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May 30, 2006 - Updated on January 20, 2016

Court ruling protecting bloggers' sources hailed as historic


Reporters Without Borders today hailed a Californian appeal court's “historic” decision on 26 May that online journalists and bloggers have the same right to protect their sources as other kinds of journalists. The ruling was issued in a case between the US electronics manufacturer Apple and websites that posted confidential information about some of its products.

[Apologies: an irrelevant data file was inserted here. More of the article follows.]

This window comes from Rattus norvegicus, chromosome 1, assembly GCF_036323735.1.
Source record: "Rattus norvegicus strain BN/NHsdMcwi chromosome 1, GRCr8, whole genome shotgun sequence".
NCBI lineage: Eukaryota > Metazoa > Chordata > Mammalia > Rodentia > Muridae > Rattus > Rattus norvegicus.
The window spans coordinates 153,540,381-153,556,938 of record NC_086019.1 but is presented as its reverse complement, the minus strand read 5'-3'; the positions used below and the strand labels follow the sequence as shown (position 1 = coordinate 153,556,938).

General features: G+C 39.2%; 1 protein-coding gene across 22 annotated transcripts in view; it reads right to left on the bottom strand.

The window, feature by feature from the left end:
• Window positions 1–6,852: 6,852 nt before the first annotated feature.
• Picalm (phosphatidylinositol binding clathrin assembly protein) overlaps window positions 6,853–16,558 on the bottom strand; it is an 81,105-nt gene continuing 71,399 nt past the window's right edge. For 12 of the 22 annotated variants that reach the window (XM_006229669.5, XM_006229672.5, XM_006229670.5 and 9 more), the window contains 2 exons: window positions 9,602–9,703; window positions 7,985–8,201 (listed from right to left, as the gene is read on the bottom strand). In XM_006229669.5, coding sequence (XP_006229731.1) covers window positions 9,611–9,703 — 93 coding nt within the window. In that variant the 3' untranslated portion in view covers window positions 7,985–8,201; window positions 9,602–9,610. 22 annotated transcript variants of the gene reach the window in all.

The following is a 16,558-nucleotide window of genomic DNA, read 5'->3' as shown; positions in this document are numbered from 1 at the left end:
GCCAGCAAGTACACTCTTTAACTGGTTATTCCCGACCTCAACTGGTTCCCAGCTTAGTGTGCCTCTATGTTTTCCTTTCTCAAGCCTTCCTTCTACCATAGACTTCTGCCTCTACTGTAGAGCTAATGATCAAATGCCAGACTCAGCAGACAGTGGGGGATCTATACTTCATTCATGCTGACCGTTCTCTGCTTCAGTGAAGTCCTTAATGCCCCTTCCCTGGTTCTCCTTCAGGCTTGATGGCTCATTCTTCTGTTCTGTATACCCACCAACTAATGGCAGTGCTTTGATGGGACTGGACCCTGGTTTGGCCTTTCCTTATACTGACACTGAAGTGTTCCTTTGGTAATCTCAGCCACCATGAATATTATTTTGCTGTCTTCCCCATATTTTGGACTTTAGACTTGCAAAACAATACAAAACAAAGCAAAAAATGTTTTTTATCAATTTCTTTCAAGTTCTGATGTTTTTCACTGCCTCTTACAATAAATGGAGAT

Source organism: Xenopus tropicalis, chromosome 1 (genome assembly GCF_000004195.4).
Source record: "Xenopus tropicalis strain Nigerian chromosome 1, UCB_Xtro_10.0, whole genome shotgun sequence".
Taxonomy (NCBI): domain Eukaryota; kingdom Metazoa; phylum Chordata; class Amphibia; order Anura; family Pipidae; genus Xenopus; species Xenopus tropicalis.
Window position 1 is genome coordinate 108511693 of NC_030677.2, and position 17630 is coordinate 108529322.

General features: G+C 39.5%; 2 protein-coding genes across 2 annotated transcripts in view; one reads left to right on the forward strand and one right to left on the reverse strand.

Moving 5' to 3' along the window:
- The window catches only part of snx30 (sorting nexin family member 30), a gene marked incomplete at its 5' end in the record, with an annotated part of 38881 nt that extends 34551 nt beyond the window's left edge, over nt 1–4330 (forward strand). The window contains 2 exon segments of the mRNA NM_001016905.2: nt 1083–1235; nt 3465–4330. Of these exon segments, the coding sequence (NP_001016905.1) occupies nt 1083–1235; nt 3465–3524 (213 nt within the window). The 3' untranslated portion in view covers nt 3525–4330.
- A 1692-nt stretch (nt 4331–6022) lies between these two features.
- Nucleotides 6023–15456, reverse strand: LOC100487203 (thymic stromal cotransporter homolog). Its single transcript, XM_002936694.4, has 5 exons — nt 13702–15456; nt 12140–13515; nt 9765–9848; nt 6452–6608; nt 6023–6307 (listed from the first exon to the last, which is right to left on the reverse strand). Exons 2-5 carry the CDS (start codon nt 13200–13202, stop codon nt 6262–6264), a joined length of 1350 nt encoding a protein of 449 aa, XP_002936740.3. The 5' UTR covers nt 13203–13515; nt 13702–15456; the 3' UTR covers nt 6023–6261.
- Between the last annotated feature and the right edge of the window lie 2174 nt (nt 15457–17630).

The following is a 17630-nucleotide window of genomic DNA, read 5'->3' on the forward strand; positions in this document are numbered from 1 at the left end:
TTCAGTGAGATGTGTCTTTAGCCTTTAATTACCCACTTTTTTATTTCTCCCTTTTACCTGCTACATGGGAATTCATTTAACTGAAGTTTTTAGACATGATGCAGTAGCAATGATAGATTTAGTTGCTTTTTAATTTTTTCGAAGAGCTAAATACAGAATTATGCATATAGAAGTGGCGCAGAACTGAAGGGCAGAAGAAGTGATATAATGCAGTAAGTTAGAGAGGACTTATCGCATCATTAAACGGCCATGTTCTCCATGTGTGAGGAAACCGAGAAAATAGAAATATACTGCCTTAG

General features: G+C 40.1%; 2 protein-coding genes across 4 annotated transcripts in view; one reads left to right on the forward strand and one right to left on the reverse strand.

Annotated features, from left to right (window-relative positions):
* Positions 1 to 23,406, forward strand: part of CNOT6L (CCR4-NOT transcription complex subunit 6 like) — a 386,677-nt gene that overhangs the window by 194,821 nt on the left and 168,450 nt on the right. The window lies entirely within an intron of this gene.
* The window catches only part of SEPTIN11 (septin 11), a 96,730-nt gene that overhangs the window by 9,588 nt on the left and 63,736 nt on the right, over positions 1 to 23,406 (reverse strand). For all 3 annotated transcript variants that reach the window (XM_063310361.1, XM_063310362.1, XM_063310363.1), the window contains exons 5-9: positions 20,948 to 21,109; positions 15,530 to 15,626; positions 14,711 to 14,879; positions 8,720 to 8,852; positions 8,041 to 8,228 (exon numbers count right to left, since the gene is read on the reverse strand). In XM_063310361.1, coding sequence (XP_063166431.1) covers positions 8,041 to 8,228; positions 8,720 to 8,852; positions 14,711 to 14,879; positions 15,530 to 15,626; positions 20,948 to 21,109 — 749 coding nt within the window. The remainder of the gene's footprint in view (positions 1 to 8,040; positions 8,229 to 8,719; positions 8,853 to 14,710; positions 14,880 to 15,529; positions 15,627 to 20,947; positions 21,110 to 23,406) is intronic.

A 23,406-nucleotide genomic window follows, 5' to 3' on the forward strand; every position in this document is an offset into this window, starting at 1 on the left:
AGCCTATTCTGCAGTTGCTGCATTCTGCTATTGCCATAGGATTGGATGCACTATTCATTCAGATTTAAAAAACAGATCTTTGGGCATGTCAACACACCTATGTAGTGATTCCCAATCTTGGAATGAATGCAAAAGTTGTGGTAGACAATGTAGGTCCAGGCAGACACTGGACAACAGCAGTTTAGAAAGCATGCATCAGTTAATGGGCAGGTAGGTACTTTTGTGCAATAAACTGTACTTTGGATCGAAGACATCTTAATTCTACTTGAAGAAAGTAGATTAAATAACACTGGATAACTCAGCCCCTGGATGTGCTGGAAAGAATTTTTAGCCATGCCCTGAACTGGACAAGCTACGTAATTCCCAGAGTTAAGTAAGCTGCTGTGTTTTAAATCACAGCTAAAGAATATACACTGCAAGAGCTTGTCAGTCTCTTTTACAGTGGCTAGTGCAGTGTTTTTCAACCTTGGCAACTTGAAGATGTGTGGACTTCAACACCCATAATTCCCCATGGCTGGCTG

Reporters Without Borders today hailed a Californian appeal court's “historic” decision on 26 May that online journalists and bloggers have the same right to protect their sources as other kinds of journalists. The ruling was issued in a case between the US electronics manufacturer Apple and websites that posted confidential information about some of its products. “We have often had occasion to stress, especially in connection with this case, that online journalists and bloggers whose activity is similar to journalism should enjoy the same protection as professional journalists working for the traditional media,” the press freedom organisation said. “We were very shocked Apple's attempt to ride roughshod over the principle of the confidentiality of sources by trying to make a distinction between bloggers and journalists,” Reporters Without Borders said. “Its position was all the more astonishing as it uses its community of fans, especially the online ones, to get people talking about its products.” Reporters Without Borders added: “The Californian appeal court's decision is historic because it gives a new legitimacy to bloggers. Even though they do not have press cards, they will henceforth have right of place in the world of news and information.” In his ruling, the appeal court judge refused to make a distinction between “legitimate and illegitimate” news reports, warning that any attempt to go down this road would jeopardize the goals of the First Amendment (the constitutional amendment that protects free expression). He rejected Apple's petition on the grounds of California's so-called shield law, which protects the confidentiality of journalists' sources. The text of the ruling (“Apple v. Does”) can be downloaded from the Reporters Without Borders website. Apple was concerned about the confidential information about its products that was posted on two websites, Powerpage and Appleinsider, and it was trying to identify the employees responsible for these leaks. It tried to get information from those in charge of the websites, and then from their Internet Service Providers. In December 2004, it asked Nfoc, the company handling Powerpage's Internet connection, to hand over the e-mail messages received by its editor, Jason O'Grady, as part of the investigation into the leaks about Asteroid, one of the products concerned. Apple then subpoenaed the Electronic Frontier Foundation - a cyber-freedom group that is defending Powerpage and Appleinsider in this case - demanding the same information. When someone refuses to comply with a subpoena under US law, the dispute can be referred to a judge. In this case, Apple's subpoena was upheld by a lower court, prompting the referral to an appeal court. ------------- Create your blog with Reporters without borders: www.rsfblog.org